Would U.S. Voters Let Wall Street Fool Them Again?

Even someone as unfamiliar with the workings of Wall Street as I am could smell a rat when then Treasury Secretary Hank Paulson came running to Congress yelling that the sky was falling and unless American taxpayers gave the big banks hundreds of billions of dollars the global financial system would collapse. 

Paulson provided no details to back up his claim. He didn’t even have a definite figure in mind. I think he eventually settled on something like 700 billion dollars. Blindly, trustingly, Congress wrote him a check.

That was just the beginning. Even after Paulson and his boss, George W. Bush, left the scene, the banks and insurance giant AIG continued to feed at the public trough. The rationale was that these institutions were too big to fail; if they were allowed to collapse, the global economy would go down with them.

I certainly am no financial expert, but I think I can recgnize a scam when I see it. 

And I wonder why nobody has gone to prison in connection with the shenanigans that went on.

For example, one of the AIG hot shots sold insurance to investors when he knew the derivatives they were insuring would turn out to be worthless. When AIG couldn’t pay up, the government used your taxes to pay off the investors. As far as I know, the guy is still at large. The way I see it, he should be in prison.

And would you believe it? When the government asked who got the bailout payments, AIG refused to divulge such private information about its clients.

And how’s this one? Wall Street insiders who were selling the derivatives to customers were  also selling the stock short – betting the price would collapse. Of course, they made a bundle while their customers got shafted. How is it possible that these racketters have not been charged?

In yesterday’s UK Guardian newspaper, Charles Ferguson wonders why there haven’t been widespread prosecutions under the RICO act. If this wasn’t racketeering, he asks, what is?

Ferguson reminds us that major hedge funds “including Magnetar, Tricadia, Harbinger Capital, George Soros, and John Paulson” made billions of dollars each by betting against the worthless mortgage securities when they probably had inside knowledge that a collapse was coming.

And they were just small players. The big banks were even more involved. Here’s an excerpt from the article:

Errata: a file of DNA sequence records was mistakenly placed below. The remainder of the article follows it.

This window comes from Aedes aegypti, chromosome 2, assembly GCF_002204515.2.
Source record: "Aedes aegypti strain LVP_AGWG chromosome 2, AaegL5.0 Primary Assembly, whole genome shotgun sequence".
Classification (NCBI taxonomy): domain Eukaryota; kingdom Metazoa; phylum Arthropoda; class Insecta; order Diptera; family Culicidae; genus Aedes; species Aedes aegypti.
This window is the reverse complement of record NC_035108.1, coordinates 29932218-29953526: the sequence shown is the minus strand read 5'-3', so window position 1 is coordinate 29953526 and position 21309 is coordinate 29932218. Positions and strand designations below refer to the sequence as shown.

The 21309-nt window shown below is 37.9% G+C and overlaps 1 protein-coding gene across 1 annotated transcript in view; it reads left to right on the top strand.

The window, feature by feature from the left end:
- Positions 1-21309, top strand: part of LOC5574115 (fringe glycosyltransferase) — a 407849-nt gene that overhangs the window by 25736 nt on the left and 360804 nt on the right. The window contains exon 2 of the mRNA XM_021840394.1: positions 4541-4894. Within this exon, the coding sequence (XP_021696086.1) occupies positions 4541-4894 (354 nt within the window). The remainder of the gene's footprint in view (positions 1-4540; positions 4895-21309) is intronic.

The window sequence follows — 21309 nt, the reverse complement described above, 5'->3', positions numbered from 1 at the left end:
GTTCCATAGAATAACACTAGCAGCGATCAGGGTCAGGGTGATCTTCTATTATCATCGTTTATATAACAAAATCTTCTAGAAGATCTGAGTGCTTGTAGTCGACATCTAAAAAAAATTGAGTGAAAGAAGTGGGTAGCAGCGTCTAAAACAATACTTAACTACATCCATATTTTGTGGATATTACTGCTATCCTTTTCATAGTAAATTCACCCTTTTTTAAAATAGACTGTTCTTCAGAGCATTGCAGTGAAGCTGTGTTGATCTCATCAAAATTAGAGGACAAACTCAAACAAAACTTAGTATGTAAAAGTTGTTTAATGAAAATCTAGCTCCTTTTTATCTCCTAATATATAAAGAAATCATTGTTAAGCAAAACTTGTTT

Morgan Stanley started betting against the bubble as early as 2004…. Goldman Sachs …. made billions of dollars by betting against the very same stuff that it had been making billions selling only a year or two before.

Almost all the prospectuses and sales material on mortgage-backed bonds sold from 2005 until 2007 were a compound of falsehoods. And as the bubble peaked and started to collapse, executives repeatedly lied about their companies’ financial condition. In some cases, they also concealed other material information, such as the extent to which executives were selling or hedging their own stock holdings because they knew their firms were about to collapse.

In some cases, we have evidence of senior executive knowledge of and involvement in misrepresentations. For example, quarterly presentations to investors are nearly always made by the CEO or chief financial officer of the firm; if lies were told in these presentations, or if material facts were omitted, the responsibility lies with senior management. In other cases, such as Bear Stearns, we have evidence from civil lawsuits that senior executives were directly involved in selling securities whose prospectuses allegedly contained lies and omissions.

Ferguson argues that “a reasonable list of prosecutable crimes committed during the bubble, the crisis, and the aftermath period by financial services firms includes: securities fraud, accounting fraud, honest services violations, bribery, perjury and making false statements to US government investigators, Sarbanes-Oxley violations (false accounting), Rico (Racketeer Influenced and Criminal Organisations Act) offences, federal aid disclosure regulations offences and personal conduct offences (drug use, tax evasion etc).”

You would think a lot of big shot bankers would be in jail by now. But apparently it’s not that easy. Government watchdogs just haven’t been able to get their act together. And the crooks go free. Meanwhile, time passes and evidence gets harder and harder to come by.

To add insult to injury, presidential candidate Mitt Romney wants to roll back regulations passed in Congress to prevent similar Wall Street skullduggery in the future. He argues that regulations are a brake on econmic growth, that Wall Street should be allowed to do as it pleases, and that the tax structure should be revised to provide even richer pots for the scam artists.

How does that saying go? Fool me once shame on you; fool me twice shame on me?

Click here to read the Guardian article.

Click here for insight on the bank bailouts

Click here to read why prosecution is tricky.

gwgraeme

I am a Jamaican-born writer who has lived and worked in Canada and the United States. I live in Lakeland, Florida with my wife, Sandra, our three cats and two dogs. I like to play golf and enjoy our garden, even though it's a lot of work. Since retiring from newspaper reporting I've written a few books. I also write a monthly column for Jamaicans.com

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